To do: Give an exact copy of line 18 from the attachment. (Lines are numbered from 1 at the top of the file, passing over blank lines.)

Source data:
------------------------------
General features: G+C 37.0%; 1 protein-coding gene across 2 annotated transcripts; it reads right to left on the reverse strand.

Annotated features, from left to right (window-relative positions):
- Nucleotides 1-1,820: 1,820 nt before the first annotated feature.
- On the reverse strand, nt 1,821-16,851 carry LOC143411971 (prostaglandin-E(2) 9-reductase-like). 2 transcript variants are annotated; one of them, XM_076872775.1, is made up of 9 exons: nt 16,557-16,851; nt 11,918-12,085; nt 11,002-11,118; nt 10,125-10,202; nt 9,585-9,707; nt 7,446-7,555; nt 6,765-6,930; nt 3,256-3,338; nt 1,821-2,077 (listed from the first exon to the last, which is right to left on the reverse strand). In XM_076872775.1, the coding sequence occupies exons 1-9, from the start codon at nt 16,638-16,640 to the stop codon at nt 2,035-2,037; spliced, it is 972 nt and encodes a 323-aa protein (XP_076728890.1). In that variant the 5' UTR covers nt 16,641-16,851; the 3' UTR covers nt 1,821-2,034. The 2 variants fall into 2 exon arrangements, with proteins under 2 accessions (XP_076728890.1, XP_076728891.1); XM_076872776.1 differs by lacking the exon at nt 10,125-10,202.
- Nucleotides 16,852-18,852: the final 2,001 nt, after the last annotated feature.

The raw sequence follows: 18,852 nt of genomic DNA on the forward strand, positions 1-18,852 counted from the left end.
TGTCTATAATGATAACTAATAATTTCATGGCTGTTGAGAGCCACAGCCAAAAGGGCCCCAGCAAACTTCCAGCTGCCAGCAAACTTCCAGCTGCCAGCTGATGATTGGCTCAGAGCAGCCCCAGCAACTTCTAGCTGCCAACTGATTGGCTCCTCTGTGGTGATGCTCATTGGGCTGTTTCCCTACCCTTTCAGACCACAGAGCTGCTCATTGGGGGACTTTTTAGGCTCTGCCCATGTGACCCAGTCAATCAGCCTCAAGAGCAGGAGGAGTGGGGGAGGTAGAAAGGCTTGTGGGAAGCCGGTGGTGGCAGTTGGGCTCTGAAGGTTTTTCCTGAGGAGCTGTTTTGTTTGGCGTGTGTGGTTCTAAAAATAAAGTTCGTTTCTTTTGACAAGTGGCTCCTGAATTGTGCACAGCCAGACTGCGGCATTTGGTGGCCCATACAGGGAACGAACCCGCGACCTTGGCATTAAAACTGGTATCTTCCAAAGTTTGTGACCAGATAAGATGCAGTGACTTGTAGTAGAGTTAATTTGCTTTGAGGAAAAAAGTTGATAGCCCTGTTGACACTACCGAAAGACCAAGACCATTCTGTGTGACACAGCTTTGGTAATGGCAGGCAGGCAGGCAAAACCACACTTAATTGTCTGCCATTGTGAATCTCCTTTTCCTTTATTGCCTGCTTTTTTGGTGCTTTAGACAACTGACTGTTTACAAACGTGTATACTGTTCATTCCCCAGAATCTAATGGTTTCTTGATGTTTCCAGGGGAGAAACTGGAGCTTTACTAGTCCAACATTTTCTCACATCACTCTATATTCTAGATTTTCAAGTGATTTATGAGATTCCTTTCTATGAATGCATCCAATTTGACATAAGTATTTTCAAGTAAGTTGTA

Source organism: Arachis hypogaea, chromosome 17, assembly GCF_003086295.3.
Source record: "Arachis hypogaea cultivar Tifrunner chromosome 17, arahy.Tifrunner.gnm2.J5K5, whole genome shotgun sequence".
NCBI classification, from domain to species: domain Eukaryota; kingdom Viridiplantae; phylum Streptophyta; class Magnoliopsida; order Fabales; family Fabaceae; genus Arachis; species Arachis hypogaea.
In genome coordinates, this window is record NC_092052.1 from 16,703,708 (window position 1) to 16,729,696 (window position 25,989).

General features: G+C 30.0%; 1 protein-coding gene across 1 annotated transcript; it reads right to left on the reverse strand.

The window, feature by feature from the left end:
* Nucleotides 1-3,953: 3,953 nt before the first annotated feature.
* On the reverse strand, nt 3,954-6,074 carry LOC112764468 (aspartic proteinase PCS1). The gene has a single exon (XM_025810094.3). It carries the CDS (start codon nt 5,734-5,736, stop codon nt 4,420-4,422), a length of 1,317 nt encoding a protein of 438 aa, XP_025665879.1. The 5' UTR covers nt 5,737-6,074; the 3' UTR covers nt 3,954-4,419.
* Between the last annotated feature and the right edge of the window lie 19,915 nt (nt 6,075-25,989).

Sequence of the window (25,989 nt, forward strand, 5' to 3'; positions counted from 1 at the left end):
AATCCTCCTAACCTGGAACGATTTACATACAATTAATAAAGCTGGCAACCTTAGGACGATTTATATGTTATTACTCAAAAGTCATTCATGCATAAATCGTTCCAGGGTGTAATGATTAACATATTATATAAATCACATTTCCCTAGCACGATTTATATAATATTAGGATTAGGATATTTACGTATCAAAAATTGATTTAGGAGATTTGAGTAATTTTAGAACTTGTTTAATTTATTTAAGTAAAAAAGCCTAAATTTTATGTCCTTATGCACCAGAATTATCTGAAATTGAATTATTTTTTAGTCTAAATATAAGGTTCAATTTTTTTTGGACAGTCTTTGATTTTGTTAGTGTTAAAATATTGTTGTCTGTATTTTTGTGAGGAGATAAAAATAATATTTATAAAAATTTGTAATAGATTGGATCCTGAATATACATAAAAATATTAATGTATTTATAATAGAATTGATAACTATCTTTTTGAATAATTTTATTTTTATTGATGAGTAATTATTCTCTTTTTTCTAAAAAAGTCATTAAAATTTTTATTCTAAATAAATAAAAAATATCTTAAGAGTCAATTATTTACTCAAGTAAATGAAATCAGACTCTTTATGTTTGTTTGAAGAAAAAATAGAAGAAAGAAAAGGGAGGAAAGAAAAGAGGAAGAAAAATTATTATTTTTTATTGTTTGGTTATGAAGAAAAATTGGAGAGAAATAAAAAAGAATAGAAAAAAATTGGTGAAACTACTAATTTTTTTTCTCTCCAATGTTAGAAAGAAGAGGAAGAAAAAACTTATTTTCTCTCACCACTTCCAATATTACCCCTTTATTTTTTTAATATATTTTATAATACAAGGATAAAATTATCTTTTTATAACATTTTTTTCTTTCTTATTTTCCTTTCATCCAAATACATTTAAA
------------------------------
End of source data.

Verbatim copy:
AATCCTCCTAACCTGGAACGATTTACATACAATTAATAAAGCTGGCAACCTTAGGACGATTTATATGTTATTACTCAAAAGTCATTCATGCATAAATCGTTCCAGGGTGTAATGATTAACATATTATATAAATCACATTTCCCTAGCACGATTTATATAATATTAGGATTAGGATATTTACGTATCAAAAATTGATTTAGGAGATTTGAGTAATTTTAGAACTTGTTTAATTTATTTAAGTAAAAAAGCCTAAATTTTATGTCCTTATGCACCAGAATTATCTGAAATTGAATTATTTTTTAGTCTAAATATAAGGTTCAATTTTTTTTGGACAGTCTTTGATTTTGTTAGTGTTAAAATATTGTTGTCTGTATTTTTGTGAGGAGATAAAAATAATATTTATAAAAATTTGTAATAGATTGGATCCTGAATATACATAAAAATATTAATGTATTTATAATAGAATTGATAACTATCTTTTTGAATAATTTTATTTTTATTGATGAGTAATTATTCTCTTTTTTCTAAAAAAGTCATTAAAATTTTTATTCTAAATAAATAAAAAATATCTTAAGAGTCAATTATTTACTCAAGTAAATGAAATCAGACTCTTTATGTTTGTTTGAAGAAAAAATAGAAGAAAGAAAAGGGAGGAAAGAAAAGAGGAAGAAAAATTATTATTTTTTATTGTTTGGTTATGAAGAAAAATTGGAGAGAAATAAAAAAGAATAGAAAAAAATTGGTGAAACTACTAATTTTTTTTCTCTCCAATGTTAGAAAGAAGAGGAAGAAAAAACTTATTTTCTCTCACCACTTCCAATATTACCCCTTTATTTTTTTAATATATTTTATAATACAAGGATAAAATTATCTTTTTATAACATTTTTTTCTTTCTTATTTTCCTTTCATCCAAATACATTTAAA